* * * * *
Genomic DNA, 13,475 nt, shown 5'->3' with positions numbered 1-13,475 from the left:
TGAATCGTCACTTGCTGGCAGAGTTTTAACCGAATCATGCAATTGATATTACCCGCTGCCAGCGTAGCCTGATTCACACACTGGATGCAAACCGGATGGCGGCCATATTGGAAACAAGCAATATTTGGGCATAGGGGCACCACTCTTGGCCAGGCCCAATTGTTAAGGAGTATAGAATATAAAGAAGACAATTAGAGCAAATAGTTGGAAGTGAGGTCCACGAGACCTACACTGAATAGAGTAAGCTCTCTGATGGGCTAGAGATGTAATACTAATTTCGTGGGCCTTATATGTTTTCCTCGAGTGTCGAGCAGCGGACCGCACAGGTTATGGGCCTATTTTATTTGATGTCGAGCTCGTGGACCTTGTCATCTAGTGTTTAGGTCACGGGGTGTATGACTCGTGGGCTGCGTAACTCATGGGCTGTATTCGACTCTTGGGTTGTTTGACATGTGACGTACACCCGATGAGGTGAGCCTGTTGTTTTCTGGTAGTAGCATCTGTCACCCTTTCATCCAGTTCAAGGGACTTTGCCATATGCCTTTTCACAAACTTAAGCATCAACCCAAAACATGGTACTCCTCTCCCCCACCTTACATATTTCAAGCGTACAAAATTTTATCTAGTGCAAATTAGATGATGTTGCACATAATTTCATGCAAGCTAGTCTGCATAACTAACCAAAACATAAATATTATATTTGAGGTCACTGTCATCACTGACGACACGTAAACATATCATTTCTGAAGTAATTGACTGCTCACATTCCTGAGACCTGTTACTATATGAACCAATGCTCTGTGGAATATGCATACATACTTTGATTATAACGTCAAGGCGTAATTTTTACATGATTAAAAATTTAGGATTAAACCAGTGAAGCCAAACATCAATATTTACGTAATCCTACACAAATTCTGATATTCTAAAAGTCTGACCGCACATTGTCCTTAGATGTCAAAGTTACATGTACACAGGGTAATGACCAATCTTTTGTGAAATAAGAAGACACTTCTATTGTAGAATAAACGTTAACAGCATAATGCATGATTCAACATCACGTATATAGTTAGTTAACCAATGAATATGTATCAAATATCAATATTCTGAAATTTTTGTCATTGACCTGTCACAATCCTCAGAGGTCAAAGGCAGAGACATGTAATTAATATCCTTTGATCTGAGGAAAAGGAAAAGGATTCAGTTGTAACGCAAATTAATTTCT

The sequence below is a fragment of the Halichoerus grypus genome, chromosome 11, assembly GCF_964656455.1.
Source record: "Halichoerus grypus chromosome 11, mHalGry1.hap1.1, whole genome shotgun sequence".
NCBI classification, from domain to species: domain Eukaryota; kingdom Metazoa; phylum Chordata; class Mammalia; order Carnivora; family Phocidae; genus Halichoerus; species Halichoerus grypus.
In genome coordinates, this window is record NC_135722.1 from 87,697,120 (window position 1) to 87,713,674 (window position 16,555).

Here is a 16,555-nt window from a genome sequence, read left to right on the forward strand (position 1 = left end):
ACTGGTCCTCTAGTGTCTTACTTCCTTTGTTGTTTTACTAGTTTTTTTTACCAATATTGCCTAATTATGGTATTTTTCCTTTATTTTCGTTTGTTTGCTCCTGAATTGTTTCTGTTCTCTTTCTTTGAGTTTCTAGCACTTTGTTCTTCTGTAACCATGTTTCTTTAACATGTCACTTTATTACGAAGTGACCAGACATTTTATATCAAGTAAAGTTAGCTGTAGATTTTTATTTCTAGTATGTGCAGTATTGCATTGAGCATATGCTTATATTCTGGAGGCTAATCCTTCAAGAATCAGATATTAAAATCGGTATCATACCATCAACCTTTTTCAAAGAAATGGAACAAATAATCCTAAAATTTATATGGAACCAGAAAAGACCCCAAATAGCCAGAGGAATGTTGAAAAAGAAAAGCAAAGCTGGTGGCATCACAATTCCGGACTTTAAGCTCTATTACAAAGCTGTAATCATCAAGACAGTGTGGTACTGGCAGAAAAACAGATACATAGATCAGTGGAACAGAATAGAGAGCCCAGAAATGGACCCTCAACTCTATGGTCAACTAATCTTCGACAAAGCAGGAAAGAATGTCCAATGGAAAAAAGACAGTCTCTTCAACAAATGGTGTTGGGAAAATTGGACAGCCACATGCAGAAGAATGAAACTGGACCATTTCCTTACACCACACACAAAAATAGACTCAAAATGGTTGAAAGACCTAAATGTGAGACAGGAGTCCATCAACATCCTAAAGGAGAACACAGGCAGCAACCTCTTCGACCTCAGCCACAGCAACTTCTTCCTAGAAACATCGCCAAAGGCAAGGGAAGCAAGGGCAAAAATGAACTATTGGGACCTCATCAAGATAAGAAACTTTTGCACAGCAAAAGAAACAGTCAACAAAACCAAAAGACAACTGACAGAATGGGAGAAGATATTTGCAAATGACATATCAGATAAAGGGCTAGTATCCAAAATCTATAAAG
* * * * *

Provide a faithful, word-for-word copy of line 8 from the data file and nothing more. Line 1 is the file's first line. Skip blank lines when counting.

ACTGGTCCTCTAGTGTCTTACTTCCTTTGTTGTTTTACTAGTTTTTTTTACCAATATTGCCTAATTATGGTATTTTTCCTTTATTTTCGTTTGTTTGCTCCTGAATTGTTTCTGTTCTCTTTCTTTGAGTTTCTAGCACTTTGTTCTTCTGTAACCATGTTTCTTTAACATGTCACTTTATTACGAAGTGACCAGACATTTTATATCAAGTAAAGTTAGCTGTAGATTTTTATTTCTAGTATGTGCAGTATTGCATTGAGCATATGCTTATATTCTGGAGGCTAATCCTTCAAGAATCAGATATTAAAATCGGTATCATACCATCAACCTTTTTCAAAGAAATGGAACAAATAATCCTAAAATTTATATGGAACCAGAAAAGACCCCAAATAGCCAGAGGAATGTTGAAAAAGAAAAGCAAAGCTGGTGGCATCACAATTCCGGACTTTAAGCTCTATTACAAAGCTGTAATCATCAAGACAGTGTGGTACTGGCAGAAAAACAGATACATAGATCAGTGGAACAGAATAGAGAGCCCAGAAATGGACCCTCAACTCTATGGTCAACTAATCTTCGACAAAGCAGGAAAGAATGTCCAATGGAAAAAAGACAGTCTCTTCAACAAATGGTGTTGGGAAAATTGGACAGCCACATGCAGAAGAATGAAACTGGACCATTTCCTTACACCACACACAAAAATAGACTCAAAATGGTTGAAAGACCTAAATGTGAGACAGGAGTCCATCAACATCCTAAAGGAGAACACAGGCAGCAACCTCTTCGACCTCAGCCACAGCAACTTCTTCCTAGAAACATCGCCAAAGGCAAGGGAAGCAAGGGCAAAAATGAACTATTGGGACCTCATCAAGATAAGAAACTTTTGCACAGCAAAAGAAACAGTCAACAAAACCAAAAGACAACTGACAGAATGGGAGAAGATATTTGCAAATGACATATCAGATAAAGGGCTAGTATCCAAAATCTATAAAG